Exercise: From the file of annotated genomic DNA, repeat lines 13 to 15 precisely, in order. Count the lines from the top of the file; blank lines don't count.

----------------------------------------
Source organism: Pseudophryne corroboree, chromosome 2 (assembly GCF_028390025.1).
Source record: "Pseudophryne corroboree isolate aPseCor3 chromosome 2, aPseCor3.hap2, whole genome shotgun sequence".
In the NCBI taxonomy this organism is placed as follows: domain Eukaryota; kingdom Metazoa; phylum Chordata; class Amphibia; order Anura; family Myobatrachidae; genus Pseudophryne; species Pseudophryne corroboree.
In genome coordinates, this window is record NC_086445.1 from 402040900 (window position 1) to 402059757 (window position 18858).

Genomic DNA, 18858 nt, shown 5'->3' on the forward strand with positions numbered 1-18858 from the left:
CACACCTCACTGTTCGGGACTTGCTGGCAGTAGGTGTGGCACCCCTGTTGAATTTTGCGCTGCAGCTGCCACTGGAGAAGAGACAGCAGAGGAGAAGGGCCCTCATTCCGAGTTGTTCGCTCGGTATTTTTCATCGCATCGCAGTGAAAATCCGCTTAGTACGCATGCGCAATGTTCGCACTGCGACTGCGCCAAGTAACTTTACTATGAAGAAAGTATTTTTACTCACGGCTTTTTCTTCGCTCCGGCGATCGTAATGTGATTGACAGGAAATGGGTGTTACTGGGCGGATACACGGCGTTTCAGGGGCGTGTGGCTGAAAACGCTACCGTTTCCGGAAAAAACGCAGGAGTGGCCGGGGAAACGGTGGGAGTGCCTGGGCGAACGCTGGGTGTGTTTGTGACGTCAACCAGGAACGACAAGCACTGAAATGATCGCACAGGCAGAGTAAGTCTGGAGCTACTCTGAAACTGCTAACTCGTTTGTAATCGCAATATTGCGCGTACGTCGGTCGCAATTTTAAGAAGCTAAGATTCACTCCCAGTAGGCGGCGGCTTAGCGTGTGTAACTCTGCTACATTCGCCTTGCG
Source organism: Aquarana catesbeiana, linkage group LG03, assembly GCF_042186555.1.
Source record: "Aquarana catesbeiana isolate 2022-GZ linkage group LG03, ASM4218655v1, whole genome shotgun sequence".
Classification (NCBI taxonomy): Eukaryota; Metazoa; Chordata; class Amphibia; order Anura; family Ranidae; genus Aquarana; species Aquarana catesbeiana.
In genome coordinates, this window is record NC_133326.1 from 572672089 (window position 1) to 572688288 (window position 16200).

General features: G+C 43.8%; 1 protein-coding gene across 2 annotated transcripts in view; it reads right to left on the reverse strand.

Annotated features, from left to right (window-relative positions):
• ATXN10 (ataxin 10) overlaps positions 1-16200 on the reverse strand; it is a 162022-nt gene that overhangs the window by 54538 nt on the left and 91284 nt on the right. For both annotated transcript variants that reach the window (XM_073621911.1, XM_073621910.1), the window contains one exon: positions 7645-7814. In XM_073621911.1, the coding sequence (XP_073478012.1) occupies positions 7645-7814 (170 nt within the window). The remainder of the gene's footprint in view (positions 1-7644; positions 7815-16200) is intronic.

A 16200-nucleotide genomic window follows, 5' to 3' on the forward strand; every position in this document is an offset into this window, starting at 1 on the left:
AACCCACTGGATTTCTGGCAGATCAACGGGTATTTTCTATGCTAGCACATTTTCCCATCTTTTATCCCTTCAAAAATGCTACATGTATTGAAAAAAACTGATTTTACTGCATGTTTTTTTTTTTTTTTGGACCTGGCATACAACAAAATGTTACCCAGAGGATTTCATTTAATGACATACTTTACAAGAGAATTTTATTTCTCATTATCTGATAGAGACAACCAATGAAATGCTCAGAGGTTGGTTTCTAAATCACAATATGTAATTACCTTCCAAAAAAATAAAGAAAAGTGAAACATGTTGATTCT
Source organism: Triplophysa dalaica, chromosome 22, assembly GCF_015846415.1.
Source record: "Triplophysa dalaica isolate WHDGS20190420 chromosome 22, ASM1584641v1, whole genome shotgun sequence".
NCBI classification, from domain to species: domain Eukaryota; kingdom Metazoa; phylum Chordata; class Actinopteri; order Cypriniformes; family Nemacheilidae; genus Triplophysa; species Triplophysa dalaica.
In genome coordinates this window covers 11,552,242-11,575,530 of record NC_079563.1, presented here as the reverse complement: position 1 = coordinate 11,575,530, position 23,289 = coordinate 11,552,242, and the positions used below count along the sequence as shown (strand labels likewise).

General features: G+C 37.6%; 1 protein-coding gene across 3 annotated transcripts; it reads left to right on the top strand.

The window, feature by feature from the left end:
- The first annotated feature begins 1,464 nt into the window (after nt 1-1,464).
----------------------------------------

• ATXN10 (ataxin 10) overlaps positions 1-16200 on the reverse strand; it is a 162022-nt gene that overhangs the window by 54538 nt on the left and 91284 nt on the right. For both annotated transcript variants that reach the window (XM_073621911.1, XM_073621910.1), the window contains one exon: positions 7645-7814. In XM_073621911.1, the coding sequence (XP_073478012.1) occupies positions 7645-7814 (170 nt within the window). The remainder of the gene's footprint in view (positions 1-7644; positions 7815-16200) is intronic.

A 16200-nucleotide genomic window follows, 5' to 3' on the forward strand; every position in this document is an offset into this window, starting at 1 on the left:
AACCCACTGGATTTCTGGCAGATCAACGGGTATTTTCTATGCTAGCACATTTTCCCATCTTTTATCCCTTCAAAAATGCTACATGTATTGAAAAAAACTGATTTTACTGCATGTTTTTTTTTTTTTTTGGACCTGGCATACAACAAAATGTTACCCAGAGGATTTCATTTAATGACATACTTTACAAGAGAATTTTATTTCTCATTATCTGATAGAGACAACCAATGAAATGCTCAGAGGTTGGTTTCTAAATCACAATATGTAATTACCTTCCAAAAAAATAAAGAAAAGTGAAACATGTTGATTCT